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Moon v. Rhode

Court of Appeals of Illinois, Third District

April 10, 2015

RANDALL W. MOON, Executor of the Estate of Kathryn Moon, Deceased, Plaintiff-Appellant,

Modified Opinion Upon Denial of Rehearing filed June 15, 2015.

Appeal from the Circuit Court of the 10th Judicial Circuit, Peoria County, Illinois. Circuit No. 13-L-69. Honorable Richard D. McCoy, Judge, Presiding.

Randall W. Moon (argued), of Washington, Pennsylvania, pro se, and Michael T. Reagan, of Law Offices of Michael T. Reagan, of Ottawa, for appellant.

Nicholas J. Bertschy, Craig L. Unrath (argued), and J. Matthew Thompson, all of Heyl, Royster, Voelker & Allen, of Peoria, for appellees.

JUSTICE SCHMIDT delivered the judgment of the court, with opinion. Presiding Justice McDade concurred in the judgment and opinion. Justice Lytton dissented, with opinion.



Page 1053

[¶1] Over three years after his mother Kathryn Moon's death, plaintiff, Randall Moon, as executor, filed a wrongful death and survival action against defendants, Dr. Clarissa Rhode and Central Illinois Radiological Associates, Ltd. Defendants filed a motion to dismiss plaintiff's complaint, alleging that the complaint was untimely. The trial court granted defendants' motion.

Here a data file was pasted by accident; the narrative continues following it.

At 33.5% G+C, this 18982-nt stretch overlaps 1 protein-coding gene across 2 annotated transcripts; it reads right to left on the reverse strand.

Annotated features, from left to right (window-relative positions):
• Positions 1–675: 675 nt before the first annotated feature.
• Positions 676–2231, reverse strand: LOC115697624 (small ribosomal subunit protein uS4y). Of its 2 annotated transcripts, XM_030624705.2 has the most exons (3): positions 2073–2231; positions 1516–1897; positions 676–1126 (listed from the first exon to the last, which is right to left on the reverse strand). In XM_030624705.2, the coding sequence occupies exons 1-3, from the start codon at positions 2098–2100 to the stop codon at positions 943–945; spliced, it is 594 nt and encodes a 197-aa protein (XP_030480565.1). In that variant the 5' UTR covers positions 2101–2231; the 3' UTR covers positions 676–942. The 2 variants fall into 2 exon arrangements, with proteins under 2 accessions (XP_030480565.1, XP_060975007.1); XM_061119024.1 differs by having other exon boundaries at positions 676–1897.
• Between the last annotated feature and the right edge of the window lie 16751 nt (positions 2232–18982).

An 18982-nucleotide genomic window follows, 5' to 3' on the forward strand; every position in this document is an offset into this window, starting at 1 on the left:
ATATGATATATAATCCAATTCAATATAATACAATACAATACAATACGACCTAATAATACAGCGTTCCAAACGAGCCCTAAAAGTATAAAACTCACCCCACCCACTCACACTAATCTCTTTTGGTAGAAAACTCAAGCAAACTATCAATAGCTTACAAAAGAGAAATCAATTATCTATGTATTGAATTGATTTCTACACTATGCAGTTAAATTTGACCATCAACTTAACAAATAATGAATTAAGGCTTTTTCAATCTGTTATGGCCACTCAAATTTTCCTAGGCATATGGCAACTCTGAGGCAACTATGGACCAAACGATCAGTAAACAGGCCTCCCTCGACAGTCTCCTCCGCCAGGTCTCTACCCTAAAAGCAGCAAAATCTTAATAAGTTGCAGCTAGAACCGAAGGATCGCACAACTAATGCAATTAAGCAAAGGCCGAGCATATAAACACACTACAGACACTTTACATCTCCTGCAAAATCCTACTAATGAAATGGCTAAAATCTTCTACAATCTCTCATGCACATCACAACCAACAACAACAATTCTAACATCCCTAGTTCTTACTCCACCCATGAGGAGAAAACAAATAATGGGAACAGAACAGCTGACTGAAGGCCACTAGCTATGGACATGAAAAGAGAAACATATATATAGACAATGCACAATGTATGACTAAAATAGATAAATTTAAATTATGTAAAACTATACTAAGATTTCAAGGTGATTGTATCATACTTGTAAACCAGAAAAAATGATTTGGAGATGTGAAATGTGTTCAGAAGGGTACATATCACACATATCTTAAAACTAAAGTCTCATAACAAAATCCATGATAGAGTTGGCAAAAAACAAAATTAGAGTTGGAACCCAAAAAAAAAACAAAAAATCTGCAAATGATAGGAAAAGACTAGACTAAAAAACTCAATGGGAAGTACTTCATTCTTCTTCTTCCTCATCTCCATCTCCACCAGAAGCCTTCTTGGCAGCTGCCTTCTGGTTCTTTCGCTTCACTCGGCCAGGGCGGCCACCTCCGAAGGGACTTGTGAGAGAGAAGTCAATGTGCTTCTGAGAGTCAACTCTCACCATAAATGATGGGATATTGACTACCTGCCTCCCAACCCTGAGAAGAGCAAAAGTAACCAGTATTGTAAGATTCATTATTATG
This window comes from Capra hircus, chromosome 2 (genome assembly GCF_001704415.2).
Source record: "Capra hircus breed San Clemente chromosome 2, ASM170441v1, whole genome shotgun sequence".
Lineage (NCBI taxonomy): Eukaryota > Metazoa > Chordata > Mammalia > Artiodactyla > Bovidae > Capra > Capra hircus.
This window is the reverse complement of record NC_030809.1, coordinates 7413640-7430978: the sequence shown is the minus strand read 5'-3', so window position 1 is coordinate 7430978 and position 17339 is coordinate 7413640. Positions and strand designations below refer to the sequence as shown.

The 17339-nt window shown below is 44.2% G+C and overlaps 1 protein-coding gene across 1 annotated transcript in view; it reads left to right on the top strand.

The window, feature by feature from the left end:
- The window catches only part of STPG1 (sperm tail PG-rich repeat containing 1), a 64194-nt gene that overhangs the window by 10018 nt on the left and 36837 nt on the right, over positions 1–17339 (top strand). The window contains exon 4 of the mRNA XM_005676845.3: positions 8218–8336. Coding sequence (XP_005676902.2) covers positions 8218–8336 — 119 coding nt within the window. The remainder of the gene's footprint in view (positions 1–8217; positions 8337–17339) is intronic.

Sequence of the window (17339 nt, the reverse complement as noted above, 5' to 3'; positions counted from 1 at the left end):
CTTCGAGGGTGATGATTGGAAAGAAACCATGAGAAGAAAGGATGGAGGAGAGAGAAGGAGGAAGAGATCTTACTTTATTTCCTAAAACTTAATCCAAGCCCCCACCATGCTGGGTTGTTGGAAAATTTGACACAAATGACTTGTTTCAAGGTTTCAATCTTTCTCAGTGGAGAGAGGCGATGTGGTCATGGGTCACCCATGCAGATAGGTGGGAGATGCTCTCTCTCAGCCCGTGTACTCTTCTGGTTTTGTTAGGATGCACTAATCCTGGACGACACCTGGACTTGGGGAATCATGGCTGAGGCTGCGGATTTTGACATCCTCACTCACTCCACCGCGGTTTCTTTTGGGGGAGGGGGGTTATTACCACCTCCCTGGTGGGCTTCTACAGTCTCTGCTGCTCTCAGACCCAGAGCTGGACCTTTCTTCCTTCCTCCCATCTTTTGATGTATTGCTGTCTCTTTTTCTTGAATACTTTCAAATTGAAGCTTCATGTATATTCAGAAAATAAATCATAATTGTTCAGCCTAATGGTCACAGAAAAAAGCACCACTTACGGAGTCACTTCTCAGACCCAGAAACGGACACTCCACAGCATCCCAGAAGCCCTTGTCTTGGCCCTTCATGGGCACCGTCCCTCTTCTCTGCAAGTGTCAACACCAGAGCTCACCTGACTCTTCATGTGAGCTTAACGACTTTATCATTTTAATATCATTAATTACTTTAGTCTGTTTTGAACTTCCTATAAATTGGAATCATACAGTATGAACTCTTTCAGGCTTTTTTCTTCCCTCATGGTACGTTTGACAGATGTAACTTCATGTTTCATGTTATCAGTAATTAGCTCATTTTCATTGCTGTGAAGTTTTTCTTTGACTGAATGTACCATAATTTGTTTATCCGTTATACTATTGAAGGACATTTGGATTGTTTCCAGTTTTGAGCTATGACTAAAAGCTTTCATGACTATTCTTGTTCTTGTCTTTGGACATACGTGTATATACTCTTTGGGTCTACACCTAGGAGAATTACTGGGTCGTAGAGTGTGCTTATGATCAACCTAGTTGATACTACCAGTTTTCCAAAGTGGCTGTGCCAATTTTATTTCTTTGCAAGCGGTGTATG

[¶2] Plaintiff appeals, arguing that the trial court erred in granting defendants' motion. Specifically, plaintiff contends that the discovery rule applied and that the statute of limitations did not begin to run until the date on which he knew or reasonably should have known of defendants' negligent conduct.

Page 1054


[¶4] Ninety-year-old Kathryn Moon was admitted to Proctor Hospital on May 18, 2009. Two days later, Dr. Jeffery Williamson performed surgery on Kathryn. Williamson attended to Kathryn from May 20 through May 23, 2009. Kathryn was under Dr. Jayaraji Salimath's care from May 23 through May 28, 2009. She died on May 29, 2009.

[¶5] During Kathryn's hospitalization, she experienced numerous complications, including labored breathing, pain, fluid overload, pulmonary infiltrates, and pneumo-peritoneum. Pursuant to Dr. Salimath's order, Kathryn underwent CT scans on May 23 and May 24, 2009. Dr. Clarissa Rhode, a radiologist, read and interpreted the two CT scans.